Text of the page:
Understanding IVF success rates
Different clinics report fertility treatment success in different ways. We use the chance of a baby from a single treatment cycle. This is also the preferred way to report results for the New Zealand consumer group, fertilityNZ, the Fertility Society of Australia and New Zealand, and SART (the Society for Assisted Reproductive Technology) in the United States
For IVF, this includes using both fresh and frozen embryos from a single egg collection. Over half our births from IVF in younger women come from using frozen embryos.
When selecting a clinic, it’s important to check what measure they use when reporting their success rates. Many use ‘clinical pregnancy per embryo transfer’, which excludes:
- People who do not have any eggs
- People whose eggs don’t fertilise
- Pregnancy loss or miscarriage
Clinical pregnancy rate per transfer can also be increased by transferring more than one embryo at a time, which carries the risks and complications of twins and even triplets to the mother and children.
Our booklet Pathway to a Child has comprehensive information on the chance of success with IVF and other treatments.
Here are our most recent results for a single IVF egg collection cycle. It covers all women using their own eggs who have an egg collection, including those who did not get any eggs, those whose eggs didn’t fertilise, those who do not have an embryo suitable for transfer, and those whose pregnancy sadly miscarried.
The figure above is based on all egg collections at Fertility Associates clinics for 2019-2020 with follow up for a year. These results cover IVF cycles with normal fertilisation and sperm microinjection. We transfer fresh embryos at the cleavage or blastocyst stage, while thawed embryos are nearly always transferred at the blastocyst stage. About 10% of cycles started do not get to egg collection. For most of these people, it is better to stop, and start again with a higher dose of the medications used for ovarian stimulation.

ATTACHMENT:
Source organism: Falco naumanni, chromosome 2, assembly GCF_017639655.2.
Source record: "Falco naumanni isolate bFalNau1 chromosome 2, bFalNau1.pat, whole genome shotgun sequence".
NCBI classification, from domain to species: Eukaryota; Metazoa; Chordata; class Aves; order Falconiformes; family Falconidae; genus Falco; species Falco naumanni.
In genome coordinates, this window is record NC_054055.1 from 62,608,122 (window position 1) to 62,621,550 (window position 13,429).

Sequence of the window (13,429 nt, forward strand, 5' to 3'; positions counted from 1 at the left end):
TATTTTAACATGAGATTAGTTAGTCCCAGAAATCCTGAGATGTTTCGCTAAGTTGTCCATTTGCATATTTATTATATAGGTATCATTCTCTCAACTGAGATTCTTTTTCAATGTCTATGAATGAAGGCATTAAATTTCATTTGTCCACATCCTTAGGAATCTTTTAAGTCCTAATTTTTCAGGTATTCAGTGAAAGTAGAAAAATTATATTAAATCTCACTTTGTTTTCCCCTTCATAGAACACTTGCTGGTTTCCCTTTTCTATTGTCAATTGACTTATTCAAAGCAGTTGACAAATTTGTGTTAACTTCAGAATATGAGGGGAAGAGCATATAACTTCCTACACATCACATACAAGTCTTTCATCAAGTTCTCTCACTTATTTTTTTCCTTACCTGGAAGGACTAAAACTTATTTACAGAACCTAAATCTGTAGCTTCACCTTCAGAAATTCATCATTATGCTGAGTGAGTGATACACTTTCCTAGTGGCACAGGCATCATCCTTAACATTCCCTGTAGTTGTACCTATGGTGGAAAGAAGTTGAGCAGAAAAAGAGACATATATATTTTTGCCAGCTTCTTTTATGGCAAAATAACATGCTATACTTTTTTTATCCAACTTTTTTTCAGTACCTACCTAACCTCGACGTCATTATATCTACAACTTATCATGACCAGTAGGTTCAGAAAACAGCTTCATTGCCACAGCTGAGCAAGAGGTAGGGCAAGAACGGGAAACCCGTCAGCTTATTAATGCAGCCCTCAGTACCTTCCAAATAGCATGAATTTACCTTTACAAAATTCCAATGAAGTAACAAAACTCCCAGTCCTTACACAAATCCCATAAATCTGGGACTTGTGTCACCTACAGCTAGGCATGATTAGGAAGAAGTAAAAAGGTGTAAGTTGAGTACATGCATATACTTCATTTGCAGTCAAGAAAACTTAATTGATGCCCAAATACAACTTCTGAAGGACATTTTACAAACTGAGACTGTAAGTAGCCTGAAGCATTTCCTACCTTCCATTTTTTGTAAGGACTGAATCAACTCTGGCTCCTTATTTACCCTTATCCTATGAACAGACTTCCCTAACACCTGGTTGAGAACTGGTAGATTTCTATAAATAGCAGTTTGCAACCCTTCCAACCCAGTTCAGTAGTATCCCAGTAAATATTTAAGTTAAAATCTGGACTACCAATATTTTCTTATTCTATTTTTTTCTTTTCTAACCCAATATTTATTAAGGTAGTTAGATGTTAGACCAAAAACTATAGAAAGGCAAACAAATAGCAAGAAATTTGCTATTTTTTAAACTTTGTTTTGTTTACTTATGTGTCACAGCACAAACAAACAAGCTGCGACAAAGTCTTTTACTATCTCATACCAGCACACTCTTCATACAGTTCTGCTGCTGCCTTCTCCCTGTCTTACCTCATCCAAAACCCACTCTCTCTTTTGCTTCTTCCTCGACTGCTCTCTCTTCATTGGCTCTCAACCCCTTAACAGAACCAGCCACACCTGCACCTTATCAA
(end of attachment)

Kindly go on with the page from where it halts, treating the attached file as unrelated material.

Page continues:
Your personalised chance of success
It is your personal chance of success per treatment that is important. The major factors contributing to individual success are:
- The woman’s age at egg collection
- The number of eggs collected
If you are using an egg donor, it is the donor’s age that matters. When using frozen embryos, it is your age when the embryos were created.
Your doctor will advise whether other personal factors, such as cause of infertility, weight, or sperm quality, that might affect your chance of success.
The numbers you are likely to have in an IVF cycle can be estimated from the level of a hormone called AMH (Anti Mullerian Hormone). Our doctors customise the dose of medications and the type of ovarian stimulation based on your age, AMH level, and other information from your medical history. Having 5-10 eggs gives about twice the chance compared to having 1-2 eggs. However, having more than 10 eggs only adds a small extra benefit.
The chance is very similar whether it is your 1st, 2nd or 3rd cycle, unless some major problem or issue shows up in the first cycle.
The number of eggs can vary from one IVF cycle to another; the number is usually within plus or minus 3. So if you get 8 eggs the first time, you can expect 5 to 11 eggs the next time.
The Australian Reproductive Technology Accreditation Committee (RTAC) also requires clinics to present results as birth rates per fresh embryo transfer and per frozen embryo transfer.
Here are our results from 2020 -2021. Keep in mind that not everyone will have an embryo suitable for transfer. On the other hand, many people will be able to have two or more embryo transfers from a single IVF egg collection cycle.
In nearly all our embryo transfers, only one embryo is transferred at a time to optimise the mother’s and child’s safety. ‘One at a time’ maximises your overall chance of a baby and your safety.
The green (fresh) and blue (thaw) lines are ‘every day results’. The purple line shows birth rates for embryos which have had Preimplantation Genetic Testing to ensure the correct number of chromosomes (abbreviated PGT-A). As women become older, more embryos have the wrong number of chromosomes, which means PGT-A can be useful for choosing which embryo to transfer in women aged 38 and older.
How do we compare?
The Australian government has created a website called www.yourIVFsuccess.com showing patient characteristics and success rates for all the clinics in Australia. NZ clinics are excluded from this website, but our graphs above of the cumulative birth rate after a single egg collection cycle and birth rates for embryo transfer of fresh and thawed embryos follow the format of key data in this website.
Some clinics use wider age bands than we have used above, so this table may be useful:
*For treatments performed in 2020 & 2021.
Many clinics make promises, but we put ourselves on the line with our Fertility Cover programme.
We are the only clinic in Australia and New Zealand that does this.
Just like nature, fertility treatment may take some time to achieve success. The chance of having a child after 1, 2, 3 or more cycles is called a cumulative birth rate.
Our Fertility Cover programme gives you up to 3 chances to have a baby, with a 70% refund if you are unsuccessful. The programme has been going for 10 years. About 85% of patients aged 39 or younger are eligible for our Fertility Cover programme.
The following table shows the birth rate after 1, 2 and 3 cycles of people on our Fertility Cover programme.